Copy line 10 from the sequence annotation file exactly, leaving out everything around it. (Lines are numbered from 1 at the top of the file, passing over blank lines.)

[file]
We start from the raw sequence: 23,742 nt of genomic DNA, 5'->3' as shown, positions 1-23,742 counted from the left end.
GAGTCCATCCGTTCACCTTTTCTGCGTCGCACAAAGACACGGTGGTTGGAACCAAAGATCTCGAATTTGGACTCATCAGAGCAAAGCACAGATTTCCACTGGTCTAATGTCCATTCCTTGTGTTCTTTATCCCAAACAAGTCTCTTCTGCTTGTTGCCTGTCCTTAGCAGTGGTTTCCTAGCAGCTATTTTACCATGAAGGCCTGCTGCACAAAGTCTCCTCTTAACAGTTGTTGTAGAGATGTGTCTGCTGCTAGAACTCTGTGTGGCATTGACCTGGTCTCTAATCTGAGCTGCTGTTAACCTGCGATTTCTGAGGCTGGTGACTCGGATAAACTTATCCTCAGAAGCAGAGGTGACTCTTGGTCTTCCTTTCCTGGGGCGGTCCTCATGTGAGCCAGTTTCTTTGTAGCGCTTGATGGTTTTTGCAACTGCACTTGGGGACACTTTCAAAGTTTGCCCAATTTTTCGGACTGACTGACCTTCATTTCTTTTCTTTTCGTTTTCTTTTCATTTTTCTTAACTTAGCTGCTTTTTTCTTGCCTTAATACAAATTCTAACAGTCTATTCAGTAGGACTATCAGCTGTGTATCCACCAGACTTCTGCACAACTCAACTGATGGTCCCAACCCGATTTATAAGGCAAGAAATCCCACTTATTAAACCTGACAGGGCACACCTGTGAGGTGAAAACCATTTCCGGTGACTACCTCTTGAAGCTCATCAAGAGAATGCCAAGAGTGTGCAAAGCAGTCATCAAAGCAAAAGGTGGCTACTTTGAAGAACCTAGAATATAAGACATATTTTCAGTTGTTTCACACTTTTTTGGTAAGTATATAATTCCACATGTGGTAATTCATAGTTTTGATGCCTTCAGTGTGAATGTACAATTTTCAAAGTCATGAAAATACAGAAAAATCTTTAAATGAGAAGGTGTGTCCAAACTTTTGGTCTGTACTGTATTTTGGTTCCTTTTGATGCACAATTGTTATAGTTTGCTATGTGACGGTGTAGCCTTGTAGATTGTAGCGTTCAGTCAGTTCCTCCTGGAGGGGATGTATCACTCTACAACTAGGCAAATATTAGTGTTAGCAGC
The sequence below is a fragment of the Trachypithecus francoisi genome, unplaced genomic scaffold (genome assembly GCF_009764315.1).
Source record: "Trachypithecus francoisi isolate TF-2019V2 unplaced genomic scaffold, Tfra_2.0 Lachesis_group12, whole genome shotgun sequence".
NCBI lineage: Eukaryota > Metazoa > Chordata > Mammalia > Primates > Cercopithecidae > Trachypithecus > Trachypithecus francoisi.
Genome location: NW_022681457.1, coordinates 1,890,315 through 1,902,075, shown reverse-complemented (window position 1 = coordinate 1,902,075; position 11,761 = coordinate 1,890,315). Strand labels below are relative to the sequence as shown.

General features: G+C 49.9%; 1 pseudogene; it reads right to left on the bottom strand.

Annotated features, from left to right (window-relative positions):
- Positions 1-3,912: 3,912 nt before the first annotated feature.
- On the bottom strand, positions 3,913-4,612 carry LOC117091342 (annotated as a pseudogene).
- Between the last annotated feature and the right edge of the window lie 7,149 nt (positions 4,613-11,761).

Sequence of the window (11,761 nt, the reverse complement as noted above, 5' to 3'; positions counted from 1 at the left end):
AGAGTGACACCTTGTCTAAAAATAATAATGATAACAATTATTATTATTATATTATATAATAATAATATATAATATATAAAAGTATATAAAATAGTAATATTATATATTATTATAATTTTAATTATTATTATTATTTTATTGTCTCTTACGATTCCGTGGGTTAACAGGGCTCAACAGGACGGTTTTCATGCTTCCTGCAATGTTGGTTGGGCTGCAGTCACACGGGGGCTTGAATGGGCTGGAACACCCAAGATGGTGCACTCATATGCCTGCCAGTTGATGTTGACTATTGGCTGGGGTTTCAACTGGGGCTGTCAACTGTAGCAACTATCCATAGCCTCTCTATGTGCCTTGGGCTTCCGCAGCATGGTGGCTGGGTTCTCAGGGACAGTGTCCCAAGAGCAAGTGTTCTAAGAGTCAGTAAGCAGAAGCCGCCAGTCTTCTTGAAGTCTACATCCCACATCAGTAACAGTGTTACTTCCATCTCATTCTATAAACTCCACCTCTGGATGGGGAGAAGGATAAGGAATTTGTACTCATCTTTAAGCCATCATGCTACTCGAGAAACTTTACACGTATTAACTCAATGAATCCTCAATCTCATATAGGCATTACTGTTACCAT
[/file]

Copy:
- On the bottom strand, positions 3,913-4,612 carry LOC117091342 (annotated as a pseudogene).